This post surely won’t be my most awe-inspiring. I haven’t yet written it, but I assume it will be a bit depressing. On my last few days in Cairo, I spent a lot of time amongst the common people trying to get a grasp of how their world works and what it looks like. What I found was at times heartwarming, but usually it was chaotic and sad. I have never seen the poor, really. Not until now. But let’s not start weeping just yet.
All of us at the Pyramid View Inn are all old friends now, which is kind of strange. I’ve never made friends on a vacation before — at least not more than passing acquaintances. Egypt has a way of bringing you together, though. It’s such a foreign place and you will never fit in, so we kind of huddle together. It must be a subconscious desire for normalcy.
I was the last up to breakfast and none of us planned on doing anything. Instead of doing anything, we decided to escape the heat and sun and go into the lounge. It’s not much cooler than the roof, but at least you won’t die of a sunburn. We were down there for hours chatting away about Melony’s quest and mysticism. She explained her journey in more detail. The ancient Egyptian god, Anubis, is always with her and is one of her guides. She is the last person of a triad that can accomplish her goal of accessing the Hall of Records because the other two people who could do it are already ascended masters. That’s an abbreviated version.
She leaped up a moment later and hurried off to her room. Smiling wide, she had two books in her hand when she returned, she gave one to me and the other to Lou — a sweet old guy who has an awesome mustache. She felt that they were for us. Before she had packed for Egypt, some gut instinct had prompted her to take these books of hers along. It was preordained, then, that I get a book on vibrational frequency. I admit that this is a little strange because I’ve actually long been interested in the scientific usage of frequencies. Maybe there’s something to this after all?
We all headed to our rooms for a few hours to nap and fight off the overwhelming boredom. You don’t really do anything in Egypt until sunset unless it’s a tourist attraction. I’d already seen the Museum and the Khan and I’d seen almost more than enough of the Pyramids. So, I was fine to lay around for a while, daydreaming of being anywhere but there.
Melony had an early dinner and then went to bed, so it was just Nels, Lou, and I up there that night at sunset. Gao and Min, a couple from the Twin Cities — I swear it was like a Midwestern reunion — agreed to go out walking with us. So, much to Tito and Kamal’s alarm, off we went.
We went in a direction that none of us had gone before and maybe this wasn’t the most brilliant thing to do. Instead of the area getting progressively better, it rapidly became worse. I didn’t feel threatened and I had no gut instinct telling me to get out, but it’s a bit disconcerting to walk through a poor area where there are few lights and very curious locals.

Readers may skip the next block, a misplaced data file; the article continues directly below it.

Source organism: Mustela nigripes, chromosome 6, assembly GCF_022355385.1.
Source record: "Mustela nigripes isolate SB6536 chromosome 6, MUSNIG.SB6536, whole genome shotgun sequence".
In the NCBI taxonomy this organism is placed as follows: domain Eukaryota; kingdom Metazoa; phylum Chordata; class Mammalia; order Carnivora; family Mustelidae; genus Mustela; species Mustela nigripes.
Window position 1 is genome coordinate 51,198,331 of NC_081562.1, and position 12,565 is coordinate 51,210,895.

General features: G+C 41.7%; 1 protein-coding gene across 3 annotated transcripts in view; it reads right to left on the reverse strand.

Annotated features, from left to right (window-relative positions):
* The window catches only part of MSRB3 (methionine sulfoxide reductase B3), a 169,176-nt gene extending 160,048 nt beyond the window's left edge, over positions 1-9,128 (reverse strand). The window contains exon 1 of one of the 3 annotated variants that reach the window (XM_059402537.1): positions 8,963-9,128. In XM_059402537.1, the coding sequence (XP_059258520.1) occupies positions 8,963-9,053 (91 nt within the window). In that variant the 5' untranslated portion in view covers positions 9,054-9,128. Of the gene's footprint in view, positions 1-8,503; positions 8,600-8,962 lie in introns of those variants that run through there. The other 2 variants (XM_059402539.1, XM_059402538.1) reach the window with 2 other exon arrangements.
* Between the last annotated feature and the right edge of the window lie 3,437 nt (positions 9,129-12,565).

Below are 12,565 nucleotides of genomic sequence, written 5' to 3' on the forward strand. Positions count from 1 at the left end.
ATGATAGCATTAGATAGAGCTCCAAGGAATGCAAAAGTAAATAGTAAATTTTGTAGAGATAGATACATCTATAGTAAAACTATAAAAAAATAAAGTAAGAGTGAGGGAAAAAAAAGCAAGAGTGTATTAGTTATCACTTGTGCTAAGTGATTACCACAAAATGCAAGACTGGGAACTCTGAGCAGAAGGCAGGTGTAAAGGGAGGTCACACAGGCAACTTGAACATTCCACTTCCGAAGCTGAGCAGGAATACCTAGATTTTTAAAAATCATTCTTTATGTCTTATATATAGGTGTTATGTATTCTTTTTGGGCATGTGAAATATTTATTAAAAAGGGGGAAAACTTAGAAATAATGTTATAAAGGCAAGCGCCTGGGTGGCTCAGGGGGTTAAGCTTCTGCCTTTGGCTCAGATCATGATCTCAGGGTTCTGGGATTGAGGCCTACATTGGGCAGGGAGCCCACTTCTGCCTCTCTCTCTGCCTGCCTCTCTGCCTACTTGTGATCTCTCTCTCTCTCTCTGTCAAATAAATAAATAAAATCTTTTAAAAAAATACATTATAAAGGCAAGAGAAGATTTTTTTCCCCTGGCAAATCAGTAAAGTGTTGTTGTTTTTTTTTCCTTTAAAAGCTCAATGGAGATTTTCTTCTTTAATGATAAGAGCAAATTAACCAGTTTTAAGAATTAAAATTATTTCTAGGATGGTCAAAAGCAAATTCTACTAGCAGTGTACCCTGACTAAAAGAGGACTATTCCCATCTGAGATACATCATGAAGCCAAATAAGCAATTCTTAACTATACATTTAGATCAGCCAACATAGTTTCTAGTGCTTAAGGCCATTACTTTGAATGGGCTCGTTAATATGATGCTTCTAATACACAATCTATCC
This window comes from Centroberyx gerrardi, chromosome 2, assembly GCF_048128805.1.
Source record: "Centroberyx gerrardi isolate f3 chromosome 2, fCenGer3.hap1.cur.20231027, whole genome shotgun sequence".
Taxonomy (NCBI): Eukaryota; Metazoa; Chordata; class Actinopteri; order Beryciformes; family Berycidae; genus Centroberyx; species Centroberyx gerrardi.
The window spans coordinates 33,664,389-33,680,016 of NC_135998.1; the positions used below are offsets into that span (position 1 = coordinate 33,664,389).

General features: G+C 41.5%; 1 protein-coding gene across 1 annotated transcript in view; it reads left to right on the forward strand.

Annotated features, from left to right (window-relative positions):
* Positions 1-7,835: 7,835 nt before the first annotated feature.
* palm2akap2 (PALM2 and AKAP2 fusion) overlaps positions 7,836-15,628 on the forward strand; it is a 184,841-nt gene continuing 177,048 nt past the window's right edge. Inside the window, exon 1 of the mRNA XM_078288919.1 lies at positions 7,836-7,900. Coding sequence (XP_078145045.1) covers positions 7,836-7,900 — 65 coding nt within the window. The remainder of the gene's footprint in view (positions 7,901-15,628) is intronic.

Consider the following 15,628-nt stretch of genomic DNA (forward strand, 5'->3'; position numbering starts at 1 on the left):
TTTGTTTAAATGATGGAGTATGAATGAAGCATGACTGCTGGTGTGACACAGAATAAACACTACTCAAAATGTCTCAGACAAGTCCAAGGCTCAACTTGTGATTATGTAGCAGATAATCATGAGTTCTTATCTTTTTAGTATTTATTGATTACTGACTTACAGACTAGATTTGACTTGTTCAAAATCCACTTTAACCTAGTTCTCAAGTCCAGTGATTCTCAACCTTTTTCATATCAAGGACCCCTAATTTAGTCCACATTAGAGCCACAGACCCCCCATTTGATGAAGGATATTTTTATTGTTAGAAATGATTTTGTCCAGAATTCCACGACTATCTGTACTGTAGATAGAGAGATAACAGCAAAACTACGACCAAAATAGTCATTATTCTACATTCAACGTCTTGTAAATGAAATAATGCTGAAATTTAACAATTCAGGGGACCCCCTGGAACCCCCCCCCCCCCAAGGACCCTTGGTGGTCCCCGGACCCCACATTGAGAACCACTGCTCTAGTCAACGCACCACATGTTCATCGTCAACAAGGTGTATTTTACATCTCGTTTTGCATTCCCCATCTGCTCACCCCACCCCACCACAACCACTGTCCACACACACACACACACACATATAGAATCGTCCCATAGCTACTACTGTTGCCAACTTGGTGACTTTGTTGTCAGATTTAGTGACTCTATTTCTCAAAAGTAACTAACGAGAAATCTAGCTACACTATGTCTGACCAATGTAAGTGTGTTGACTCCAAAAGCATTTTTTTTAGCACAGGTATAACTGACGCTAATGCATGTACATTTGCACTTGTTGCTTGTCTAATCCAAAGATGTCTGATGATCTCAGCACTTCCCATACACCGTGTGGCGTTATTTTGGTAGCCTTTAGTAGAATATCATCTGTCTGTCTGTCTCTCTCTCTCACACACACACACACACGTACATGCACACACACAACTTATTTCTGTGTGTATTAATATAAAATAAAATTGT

Nels likes to walk as much as I do and he has absolutely no fear, so we walked and we walked and we walked. I could hardly see my feet in front of me. We walked and we walked and we passed by welders and auto shops that were in the middle of nowhere. They used fire to see. Eventually we reached the highway and I could tell that the couple wasn’t entirely comfortable. I can’t blame them. It was weird up there with just a few streetlights casting a ghostly pallor over everything.
As we walked down the ramp leading back into town there was a very angry dog that stayed away from us, but let us know that he was there and that he was incredibly unhappy about our presence. That’s actually the only thing that scared me on this entire trip so far. I did not want to be bit by a rabid dog in the middle of a slum in Egypt. It would have made an excellent story, though.
We had to cross a deserted field to make it back to town and we couldn’t even get into town until we crossed a makeshift bridge that was crudely constructed over a sewage pit loaded with garbage. This might be one of the saddest things I’ve ever come across. The trash in Cairo is a huge problem, but I’d never seen something like this. It was like a river of waste and it smelled worse than you can imagine. It was dark and the odor was rank and I’m thankful that the wobbly bridge held me as I crossed. I probably would have melted if I fell in. I would have been thankful to die if I had.
Once we passed the huge piles of flaming trash that were ablaze on the side of the road with absolutely nobody tending to it, we made it into the winding roads that make up the old part of Giza.
It was charming and the people were very kind. Unlike in tourist zones, where you can’t trust anybody (not children, not kindly old people, not even the donkeys), here the people were legitimately kind. “Hello!” The children would say and would burst out laughing when you responded. Others had a more extensive vocabulary and would say, “Welcome to Egypt!” Still more said, “Thank you!” and then more shouted it as we passed them by. It was rather like being a liberating army, and in a way, I suppose we were. Tourism is the thing that keeps this country going and there are so few tourists right now. Seeing us there must have been something of a relief.